The number of people with Alzheimer’s dementia worldwide is expected to triple by 2050, a study has found.
According to CTV News in the United States, the Institute for Health Metrics and Evaluation of the University of Washington University of Medicine predicted that the number of Alzheimer’s dementia patients will nearly triple from an estimate of 57.4 million in 2019 to 152.8 million in 2050. The results of the study were presented at the American Alzheimer’s Association annual conference held by videoconference.
Researchers at the University of Washington Medical School said that they came to this conclusion after analyzing data from the global burden of disease study and trends in Alzheimer’s risk factors between 1999 and 2019. In their analysis of the data, Nichols and colleagues also published an estimate that between 1990 and 2019 the global mortality rate from Alzheimer’s dementia appears to have increased by 38%.
The increase in the number of dementia patients is largely due to an increase in the elderly population. The National Institute on Aging forecasts that the proportion of people aged 65 and over will increase from 8% of the world in 2010 to 16% by 2050.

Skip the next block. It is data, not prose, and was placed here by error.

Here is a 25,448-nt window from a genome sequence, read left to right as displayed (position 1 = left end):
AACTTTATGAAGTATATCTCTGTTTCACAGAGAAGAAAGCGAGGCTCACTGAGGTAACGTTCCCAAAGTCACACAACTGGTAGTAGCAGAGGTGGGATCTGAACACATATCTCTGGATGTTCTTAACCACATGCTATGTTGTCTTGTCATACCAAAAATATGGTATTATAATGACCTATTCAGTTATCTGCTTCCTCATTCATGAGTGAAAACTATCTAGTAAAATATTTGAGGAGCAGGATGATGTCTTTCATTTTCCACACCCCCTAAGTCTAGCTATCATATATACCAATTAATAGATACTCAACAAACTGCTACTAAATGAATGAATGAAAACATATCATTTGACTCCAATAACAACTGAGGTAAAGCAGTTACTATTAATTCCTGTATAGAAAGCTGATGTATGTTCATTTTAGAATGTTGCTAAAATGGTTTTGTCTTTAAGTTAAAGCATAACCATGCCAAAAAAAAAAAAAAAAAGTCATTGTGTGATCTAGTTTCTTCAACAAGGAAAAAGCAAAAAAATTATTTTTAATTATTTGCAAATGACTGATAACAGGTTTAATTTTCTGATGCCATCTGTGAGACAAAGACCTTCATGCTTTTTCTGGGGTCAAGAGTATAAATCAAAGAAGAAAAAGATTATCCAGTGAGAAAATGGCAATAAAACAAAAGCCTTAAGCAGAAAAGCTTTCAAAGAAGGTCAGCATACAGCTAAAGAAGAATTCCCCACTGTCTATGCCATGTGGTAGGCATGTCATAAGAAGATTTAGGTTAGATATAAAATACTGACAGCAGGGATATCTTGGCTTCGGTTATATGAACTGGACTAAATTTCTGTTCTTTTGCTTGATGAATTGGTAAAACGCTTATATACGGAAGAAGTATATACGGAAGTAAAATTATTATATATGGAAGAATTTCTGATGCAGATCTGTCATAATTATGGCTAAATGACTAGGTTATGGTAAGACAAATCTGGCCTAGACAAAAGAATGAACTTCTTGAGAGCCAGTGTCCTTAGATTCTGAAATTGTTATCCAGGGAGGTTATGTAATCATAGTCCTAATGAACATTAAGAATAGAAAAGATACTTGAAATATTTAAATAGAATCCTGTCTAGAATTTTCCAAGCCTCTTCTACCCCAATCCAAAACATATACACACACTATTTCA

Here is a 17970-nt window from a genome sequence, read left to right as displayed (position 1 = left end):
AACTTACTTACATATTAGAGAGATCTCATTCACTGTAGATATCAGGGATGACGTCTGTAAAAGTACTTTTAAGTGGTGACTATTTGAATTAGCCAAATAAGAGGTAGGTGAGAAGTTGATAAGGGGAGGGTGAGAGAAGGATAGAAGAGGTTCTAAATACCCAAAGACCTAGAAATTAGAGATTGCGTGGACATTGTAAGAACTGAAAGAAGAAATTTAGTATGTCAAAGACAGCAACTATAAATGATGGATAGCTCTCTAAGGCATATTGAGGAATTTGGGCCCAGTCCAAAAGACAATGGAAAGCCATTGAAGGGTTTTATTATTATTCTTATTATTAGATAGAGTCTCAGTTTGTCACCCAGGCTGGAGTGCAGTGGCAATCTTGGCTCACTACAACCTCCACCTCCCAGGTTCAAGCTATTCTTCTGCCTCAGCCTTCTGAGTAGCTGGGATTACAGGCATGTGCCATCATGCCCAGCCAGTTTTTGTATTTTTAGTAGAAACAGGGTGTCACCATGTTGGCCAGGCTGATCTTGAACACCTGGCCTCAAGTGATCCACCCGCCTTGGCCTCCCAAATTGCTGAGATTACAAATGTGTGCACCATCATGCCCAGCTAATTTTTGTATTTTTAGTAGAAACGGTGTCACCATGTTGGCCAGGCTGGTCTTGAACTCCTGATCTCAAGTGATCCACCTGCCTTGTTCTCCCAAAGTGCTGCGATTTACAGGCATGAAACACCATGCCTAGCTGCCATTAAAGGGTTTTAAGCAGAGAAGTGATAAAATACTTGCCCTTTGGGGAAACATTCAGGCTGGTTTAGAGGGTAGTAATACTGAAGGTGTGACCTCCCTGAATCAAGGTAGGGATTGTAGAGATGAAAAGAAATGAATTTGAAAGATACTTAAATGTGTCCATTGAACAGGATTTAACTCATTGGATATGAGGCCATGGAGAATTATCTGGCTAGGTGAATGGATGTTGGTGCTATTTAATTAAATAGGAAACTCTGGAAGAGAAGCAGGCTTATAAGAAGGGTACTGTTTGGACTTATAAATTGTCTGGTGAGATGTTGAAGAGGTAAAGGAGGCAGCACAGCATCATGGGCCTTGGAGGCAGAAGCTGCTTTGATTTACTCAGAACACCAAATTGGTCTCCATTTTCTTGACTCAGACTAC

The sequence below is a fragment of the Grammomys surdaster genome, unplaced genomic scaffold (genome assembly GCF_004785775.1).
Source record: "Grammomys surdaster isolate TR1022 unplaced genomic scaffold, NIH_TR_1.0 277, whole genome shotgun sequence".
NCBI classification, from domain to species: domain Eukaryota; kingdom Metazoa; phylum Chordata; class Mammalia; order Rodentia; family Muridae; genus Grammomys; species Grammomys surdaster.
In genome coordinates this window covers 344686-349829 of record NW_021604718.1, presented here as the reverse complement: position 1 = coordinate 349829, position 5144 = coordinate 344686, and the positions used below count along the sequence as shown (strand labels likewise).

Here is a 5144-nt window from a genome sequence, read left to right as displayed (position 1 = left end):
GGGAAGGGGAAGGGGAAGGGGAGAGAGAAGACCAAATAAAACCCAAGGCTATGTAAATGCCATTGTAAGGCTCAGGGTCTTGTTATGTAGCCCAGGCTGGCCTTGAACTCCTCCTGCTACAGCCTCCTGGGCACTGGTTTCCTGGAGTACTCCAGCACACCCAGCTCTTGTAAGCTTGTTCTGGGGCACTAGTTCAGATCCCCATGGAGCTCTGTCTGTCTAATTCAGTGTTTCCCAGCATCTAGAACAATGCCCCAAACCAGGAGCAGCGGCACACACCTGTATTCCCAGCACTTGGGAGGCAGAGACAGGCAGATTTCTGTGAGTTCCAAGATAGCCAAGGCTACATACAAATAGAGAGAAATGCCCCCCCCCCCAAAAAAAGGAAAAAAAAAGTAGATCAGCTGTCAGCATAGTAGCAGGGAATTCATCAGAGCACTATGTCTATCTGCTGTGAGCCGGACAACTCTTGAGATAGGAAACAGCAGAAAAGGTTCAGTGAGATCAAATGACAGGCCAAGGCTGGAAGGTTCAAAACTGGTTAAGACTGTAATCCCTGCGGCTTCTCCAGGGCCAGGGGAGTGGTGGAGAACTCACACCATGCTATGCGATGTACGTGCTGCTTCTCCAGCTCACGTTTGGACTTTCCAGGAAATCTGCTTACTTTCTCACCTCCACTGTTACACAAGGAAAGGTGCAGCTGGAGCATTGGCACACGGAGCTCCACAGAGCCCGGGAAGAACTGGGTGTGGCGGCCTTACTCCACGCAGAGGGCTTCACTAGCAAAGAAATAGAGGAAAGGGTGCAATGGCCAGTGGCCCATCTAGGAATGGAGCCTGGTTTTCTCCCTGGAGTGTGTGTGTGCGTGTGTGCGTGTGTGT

In addition, an increase in diseases such as obesity and high blood pressure and dementia were also found to be significant. The research team found that positive factors such as education diffusion had the effect of suppressing the prevalence of dementia, but negative factors such as smoking, obesity and high blood pressure offset this.
The research team predicted that the number of dementia patients would increase the most in sub-Saharan Africa, North Africa and the Middle East. “These estimates will allow policy makers and decision makers to anticipate the number of people living with dementia and better understand why the number of people with dementia is increasing in geographic settings,” said Emma Nichols. “As the number of people with dementia is expected to grow significantly, we want to underscore the ‘vital need’ for disease-modifying treatment research and effective low-cost interventions,” Nichols added.
“Without effective treatments to stop, delay or prevent Alzheimer’s dementia, this number will rise beyond 2050,” said Maria C. Carillo, Chief Scientific Officer of the Alzheimer’s Association. It will have an impact,” he warned.
YTN PLUS Jeong Yoon-ju ([email protected])
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